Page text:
Wednesday, February 11, 2009


<-- Haiti from the border

Me on the Dominican side of the border
This past weekend, my family and I went to Dajabon, the town on the Dominican side of the Dominican/Haitian border. We stayed in my dad's friend's house and it was very different from my apartment in Santiago. Dajabon is a much smaller town and is more of a campo than a city like Santiago. It was a really neat experience.

Saturday night, we went over to my dad's friend's uncle's house to make pastels, play dominoes, and just relax. There were so many people there and my family didn't know anyone, but it was still fun. I really enjoyed making the pastels. You put a pumkiny paste in a banana leaf, then on top of the paste put pork and olives and then you fold it all up and tie it with string and cook it for what seemed like hours because I was so hungry and the pork I nibbled on while we were making them was so good! They were delicous and it was really fun to prepare them with my dad's friend's uncle, his niece, sister, wife, and my mom. After we were done eating, my family and I played dominoes for a bit before heading back to where we were staying.

Sunday, I woke up to roosters, for it's impossible to sleep when they are awake. We went to visit more people on their farms. My dad gave one man medicine in return for an enormous amount of grapefruit and some coconuts. I love drinking the coconut milk straight from the coconut.

Also on Sunday, we went to the Dominican/Haitian border, which was a bit overwhelming. The difference between the Dominican Republic and Haiti is immediate. Dajabon is not a major city, but in crossing the border, you go from a thriving town into desolate and extreme poverty. I didn't expect the difference to be so drastic. Haitians cross the border the sell things in the DR. The border isn't very secure. The people who have passports go through the official gate, but then there are also many people who just walk across a shallow river that is the border. Throughout Dajabon, there are military stops to attempt and control people who cross illegally and drugs, but their method of the checking seemed so superficial. Here, dark skin is immediately associated with Haiti, however, there are many dark complected Dominicans and I'm friends with two very light skinned Haitians. When we were get stopped at the military check points, we would roll down our windows, and they would look at my family, whose all lighter complected and let us go with out any questioning. All in all, it was a very eye opening weekend.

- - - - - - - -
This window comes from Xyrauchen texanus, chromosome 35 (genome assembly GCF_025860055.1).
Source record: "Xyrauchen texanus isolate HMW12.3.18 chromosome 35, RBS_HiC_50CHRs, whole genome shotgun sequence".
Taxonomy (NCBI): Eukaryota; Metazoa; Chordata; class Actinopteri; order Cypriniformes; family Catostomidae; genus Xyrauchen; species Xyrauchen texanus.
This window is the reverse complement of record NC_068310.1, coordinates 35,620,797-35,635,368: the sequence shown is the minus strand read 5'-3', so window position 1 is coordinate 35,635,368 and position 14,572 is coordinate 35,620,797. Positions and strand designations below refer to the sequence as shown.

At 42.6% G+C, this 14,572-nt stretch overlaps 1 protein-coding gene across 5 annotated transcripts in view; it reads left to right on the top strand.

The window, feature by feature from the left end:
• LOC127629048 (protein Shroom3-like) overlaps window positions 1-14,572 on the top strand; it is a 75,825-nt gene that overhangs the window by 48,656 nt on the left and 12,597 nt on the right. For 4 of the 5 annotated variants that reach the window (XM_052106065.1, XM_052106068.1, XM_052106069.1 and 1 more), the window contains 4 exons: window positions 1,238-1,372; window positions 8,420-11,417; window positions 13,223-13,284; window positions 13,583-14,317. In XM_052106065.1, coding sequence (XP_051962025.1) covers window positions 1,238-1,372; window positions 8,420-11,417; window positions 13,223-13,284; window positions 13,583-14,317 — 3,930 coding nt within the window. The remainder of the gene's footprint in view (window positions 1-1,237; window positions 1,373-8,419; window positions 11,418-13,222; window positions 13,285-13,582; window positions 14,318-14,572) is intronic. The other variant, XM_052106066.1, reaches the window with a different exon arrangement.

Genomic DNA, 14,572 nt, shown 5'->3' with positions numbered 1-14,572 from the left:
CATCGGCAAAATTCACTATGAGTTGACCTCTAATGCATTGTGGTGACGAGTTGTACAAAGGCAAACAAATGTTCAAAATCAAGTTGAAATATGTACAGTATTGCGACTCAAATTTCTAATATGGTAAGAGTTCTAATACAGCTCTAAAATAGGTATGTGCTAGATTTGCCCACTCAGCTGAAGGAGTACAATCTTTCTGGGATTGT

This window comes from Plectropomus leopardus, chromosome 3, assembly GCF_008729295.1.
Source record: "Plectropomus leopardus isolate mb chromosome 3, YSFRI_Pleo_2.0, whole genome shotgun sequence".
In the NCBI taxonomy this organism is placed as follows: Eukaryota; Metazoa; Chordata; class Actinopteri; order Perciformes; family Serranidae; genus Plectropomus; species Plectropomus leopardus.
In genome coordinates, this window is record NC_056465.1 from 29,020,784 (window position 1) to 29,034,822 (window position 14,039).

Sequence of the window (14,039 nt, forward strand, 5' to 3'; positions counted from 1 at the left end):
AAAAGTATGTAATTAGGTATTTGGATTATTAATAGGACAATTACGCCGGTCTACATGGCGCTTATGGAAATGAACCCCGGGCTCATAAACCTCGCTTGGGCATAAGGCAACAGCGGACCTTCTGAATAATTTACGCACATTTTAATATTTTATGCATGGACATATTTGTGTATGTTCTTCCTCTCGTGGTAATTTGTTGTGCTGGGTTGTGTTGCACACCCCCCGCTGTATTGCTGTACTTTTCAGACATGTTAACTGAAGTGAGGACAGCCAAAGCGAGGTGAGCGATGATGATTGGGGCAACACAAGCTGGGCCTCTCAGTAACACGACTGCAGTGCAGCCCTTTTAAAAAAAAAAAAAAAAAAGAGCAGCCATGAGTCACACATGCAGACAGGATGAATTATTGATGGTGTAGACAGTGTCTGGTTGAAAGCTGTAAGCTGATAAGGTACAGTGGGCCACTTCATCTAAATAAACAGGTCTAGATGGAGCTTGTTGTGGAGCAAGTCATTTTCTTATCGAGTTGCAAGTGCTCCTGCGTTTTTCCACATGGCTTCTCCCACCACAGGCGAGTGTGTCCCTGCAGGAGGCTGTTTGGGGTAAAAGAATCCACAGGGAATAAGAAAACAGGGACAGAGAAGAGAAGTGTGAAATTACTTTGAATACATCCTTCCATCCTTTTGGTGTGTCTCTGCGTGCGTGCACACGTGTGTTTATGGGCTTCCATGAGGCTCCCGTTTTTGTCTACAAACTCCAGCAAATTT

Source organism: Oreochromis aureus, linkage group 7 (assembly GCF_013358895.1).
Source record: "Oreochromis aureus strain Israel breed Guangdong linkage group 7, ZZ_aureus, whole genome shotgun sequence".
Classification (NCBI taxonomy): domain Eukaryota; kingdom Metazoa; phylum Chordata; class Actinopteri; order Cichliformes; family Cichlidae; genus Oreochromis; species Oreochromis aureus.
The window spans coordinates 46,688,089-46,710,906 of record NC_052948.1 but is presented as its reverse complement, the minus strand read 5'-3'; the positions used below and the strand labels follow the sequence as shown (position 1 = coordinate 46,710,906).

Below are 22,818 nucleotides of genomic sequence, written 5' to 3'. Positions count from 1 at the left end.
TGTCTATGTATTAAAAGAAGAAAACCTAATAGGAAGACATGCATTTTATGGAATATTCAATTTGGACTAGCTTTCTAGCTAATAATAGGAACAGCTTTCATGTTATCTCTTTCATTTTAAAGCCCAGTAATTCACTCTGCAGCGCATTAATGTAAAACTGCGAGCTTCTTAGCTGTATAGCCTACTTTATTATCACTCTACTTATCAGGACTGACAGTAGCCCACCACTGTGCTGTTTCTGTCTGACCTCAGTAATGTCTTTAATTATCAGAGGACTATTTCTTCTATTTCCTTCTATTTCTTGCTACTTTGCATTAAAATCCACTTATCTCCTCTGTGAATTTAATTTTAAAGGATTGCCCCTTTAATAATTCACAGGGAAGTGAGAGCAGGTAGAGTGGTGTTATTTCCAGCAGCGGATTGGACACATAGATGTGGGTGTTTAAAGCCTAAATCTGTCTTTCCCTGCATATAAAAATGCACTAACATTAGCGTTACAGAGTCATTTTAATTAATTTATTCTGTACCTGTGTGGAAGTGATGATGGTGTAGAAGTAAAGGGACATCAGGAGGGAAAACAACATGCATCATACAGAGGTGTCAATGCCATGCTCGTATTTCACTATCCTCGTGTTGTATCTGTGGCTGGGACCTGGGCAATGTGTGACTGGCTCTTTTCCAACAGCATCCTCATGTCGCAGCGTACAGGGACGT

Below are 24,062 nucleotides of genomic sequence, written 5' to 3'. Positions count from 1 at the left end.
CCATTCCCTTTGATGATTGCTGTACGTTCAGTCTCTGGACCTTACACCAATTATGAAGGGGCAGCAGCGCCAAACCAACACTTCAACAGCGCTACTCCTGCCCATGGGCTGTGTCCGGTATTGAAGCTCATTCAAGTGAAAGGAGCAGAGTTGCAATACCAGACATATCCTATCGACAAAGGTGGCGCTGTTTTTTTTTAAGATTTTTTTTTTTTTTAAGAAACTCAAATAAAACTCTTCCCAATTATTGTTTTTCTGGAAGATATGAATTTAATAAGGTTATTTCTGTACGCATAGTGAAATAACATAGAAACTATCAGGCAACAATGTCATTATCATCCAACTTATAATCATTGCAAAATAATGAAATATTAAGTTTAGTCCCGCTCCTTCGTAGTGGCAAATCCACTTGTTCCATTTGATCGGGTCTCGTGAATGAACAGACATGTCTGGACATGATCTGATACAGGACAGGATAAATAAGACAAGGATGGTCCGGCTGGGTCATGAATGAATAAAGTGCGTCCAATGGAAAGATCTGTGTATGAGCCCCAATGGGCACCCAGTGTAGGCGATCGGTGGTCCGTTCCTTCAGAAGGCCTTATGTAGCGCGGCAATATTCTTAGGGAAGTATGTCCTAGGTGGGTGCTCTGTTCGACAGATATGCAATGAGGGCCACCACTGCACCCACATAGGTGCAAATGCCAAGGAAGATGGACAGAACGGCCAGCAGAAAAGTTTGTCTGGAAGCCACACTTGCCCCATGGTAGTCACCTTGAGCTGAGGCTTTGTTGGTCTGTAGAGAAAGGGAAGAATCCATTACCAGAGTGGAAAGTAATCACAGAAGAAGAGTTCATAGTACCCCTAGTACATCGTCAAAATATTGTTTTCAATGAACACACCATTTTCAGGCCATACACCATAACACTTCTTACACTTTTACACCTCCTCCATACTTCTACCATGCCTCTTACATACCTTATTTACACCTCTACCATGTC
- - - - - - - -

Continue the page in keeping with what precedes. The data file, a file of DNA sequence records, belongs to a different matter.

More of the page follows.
Two different people this weekend, asked if I was from Europe and I thought that was funny. :) One asked me if I was from Spain and another from France.

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